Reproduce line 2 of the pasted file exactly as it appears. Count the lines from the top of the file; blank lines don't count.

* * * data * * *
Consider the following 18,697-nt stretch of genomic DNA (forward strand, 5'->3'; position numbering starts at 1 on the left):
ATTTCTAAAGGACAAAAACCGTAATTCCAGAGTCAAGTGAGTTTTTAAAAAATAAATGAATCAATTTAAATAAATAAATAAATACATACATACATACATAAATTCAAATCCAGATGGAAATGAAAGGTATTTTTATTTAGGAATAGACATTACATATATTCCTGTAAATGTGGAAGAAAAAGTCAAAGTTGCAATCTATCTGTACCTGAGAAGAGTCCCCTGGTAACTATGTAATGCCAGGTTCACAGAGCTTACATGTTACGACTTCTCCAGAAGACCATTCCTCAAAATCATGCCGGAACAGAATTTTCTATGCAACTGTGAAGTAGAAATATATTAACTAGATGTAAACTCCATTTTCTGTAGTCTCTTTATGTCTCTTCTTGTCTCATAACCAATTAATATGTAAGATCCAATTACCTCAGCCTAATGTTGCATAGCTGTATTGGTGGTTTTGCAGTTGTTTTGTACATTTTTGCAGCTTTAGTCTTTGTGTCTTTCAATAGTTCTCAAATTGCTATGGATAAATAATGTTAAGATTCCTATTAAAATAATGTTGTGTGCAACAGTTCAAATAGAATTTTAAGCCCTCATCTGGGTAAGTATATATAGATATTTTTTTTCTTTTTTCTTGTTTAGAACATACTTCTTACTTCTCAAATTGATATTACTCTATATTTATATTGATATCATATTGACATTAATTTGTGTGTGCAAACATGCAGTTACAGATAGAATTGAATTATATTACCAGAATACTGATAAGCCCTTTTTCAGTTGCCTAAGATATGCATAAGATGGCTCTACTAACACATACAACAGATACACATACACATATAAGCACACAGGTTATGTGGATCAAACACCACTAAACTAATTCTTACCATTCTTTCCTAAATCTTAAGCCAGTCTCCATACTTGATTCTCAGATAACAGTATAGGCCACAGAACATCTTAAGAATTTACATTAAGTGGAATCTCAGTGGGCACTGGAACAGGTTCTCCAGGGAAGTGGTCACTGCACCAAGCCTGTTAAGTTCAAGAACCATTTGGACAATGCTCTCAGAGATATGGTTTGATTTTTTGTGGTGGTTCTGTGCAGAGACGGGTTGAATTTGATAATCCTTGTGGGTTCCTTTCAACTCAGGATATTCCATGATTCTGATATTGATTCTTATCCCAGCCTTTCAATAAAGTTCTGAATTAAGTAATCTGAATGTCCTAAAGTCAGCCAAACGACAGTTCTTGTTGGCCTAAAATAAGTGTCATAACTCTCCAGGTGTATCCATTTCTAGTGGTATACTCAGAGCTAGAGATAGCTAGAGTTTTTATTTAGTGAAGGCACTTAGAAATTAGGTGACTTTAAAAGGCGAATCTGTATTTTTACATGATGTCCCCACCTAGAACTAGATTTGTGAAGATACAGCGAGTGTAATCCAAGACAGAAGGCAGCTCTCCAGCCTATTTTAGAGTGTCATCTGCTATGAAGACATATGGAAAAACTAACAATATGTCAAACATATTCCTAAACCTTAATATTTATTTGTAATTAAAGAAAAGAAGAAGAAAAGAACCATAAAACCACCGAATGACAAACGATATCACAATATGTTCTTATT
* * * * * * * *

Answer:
ATTTCTAAAGGACAAAAACCGTAATTCCAGAGTCAAGTGAGTTTTTAAAAAATAAATGAATCAATTTAAATAAATAAATAAATACATACATACATACATAAATTCAAATCCAGATGGAAATGAAAGGTATTTTTATTTAGGAATAGACATTACATATATTCCTGTAAATGTGGAAGAAAAAGTCAAAGTTGCAATCTATCTGTACCTGAGAAGAGTCCCCTGGTAACTATGTAATGCCAGGTTCACAGAGCTTACATGTTACGACTTCTCCAGAAGACCATTCCTCAAAATCATGCCGGAACAGAATTTTCTATGCAACTGTGAAGTAGAAATATATTAACTAGATGTAAACTCCATTTTCTGTAGTCTCTTTATGTCTCTTCTTGTCTCATAACCAATTAATATGTAAGATCCAATTACCTCAGCCTAATGTTGCATAGCTGTATTGGTGGTTTTGCAGTTGTTTTGTACATTTTTGCAGCTTTAGTCTTTGTGTCTTTCAATAGTTCTCAAATTGCTATGGATAAATAATGTTAAGATTCCTATTAAAATAATGTTGTGTGCAACAGTTCAAATAGAATTTTAAGCCCTCATCTGGGTAAGTATATATAGATATTTTTTTTCTTTTTTCTTGTTTAGAACATACTTCTTACTTCTCAAATTGATATTACTCTATATTTATATTGATATCATATTGACATTAATTTGTGTGTGCAAACATGCAGTTACAGATAGAATTGAATTATATTACCAGAATACTGATAAGCCCTTTTTCAGTTGCCTAAGATATGCATAAGATGGCTCTACTAACACATACAACAGATACACATACACATATAAGCACACAGGTTATGTGGATCAAACACCACTAAACTAATTCTTACCATTCTTTCCTAAATCTTAAGCCAGTCTCCATACTTGATTCTCAGATAACAGTATAGGCCACAGAACATCTTAAGAATTTACATTAAGTGGAATCTCAGTGGGCACTGGAACAGGTTCTCCAGGGAAGTGGTCACTGCACCAAGCCTGTTAAGTTCAAGAACCATTTGGACAATGCTCTCAGAGATATGGTTTGATTTTTTGTGGTGGTTCTGTGCAGAGACGGGTTGAATTTGATAATCCTTGTGGGTTCCTTTCAACTCAGGATATTCCATGATTCTGATATTGATTCTTATCCCAGCCTTTCAATAAAGTTCTGAATTAAGTAATCTGAATGTCCTAAAGTCAGCCAAACGACAGTTCTTGTTGGCCTAAAATAAGTGTCATAACTCTCCAGGTGTATCCATTTCTAGTGGTATACTCAGAGCTAGAGATAGCTAGAGTTTTTATTTAGTGAAGGCACTTAGAAATTAGGTGACTTTAAAAGGCGAATCTGTATTTTTACATGATGTCCCCACCTAGAACTAGATTTGTGAAGATACAGCGAGTGTAATCCAAGACAGAAGGCAGCTCTCCAGCCTATTTTAGAGTGTCATCTGCTATGAAGACATATGGAAAAACTAACAATATGTCAAACATATTCCTAAACCTTAATATTTATTTGTAATTAAAGAAAAGAAGAAGAAAAGAACCATAAAACCACCGAATGACAAACGATATCACAATATGTTCTTATT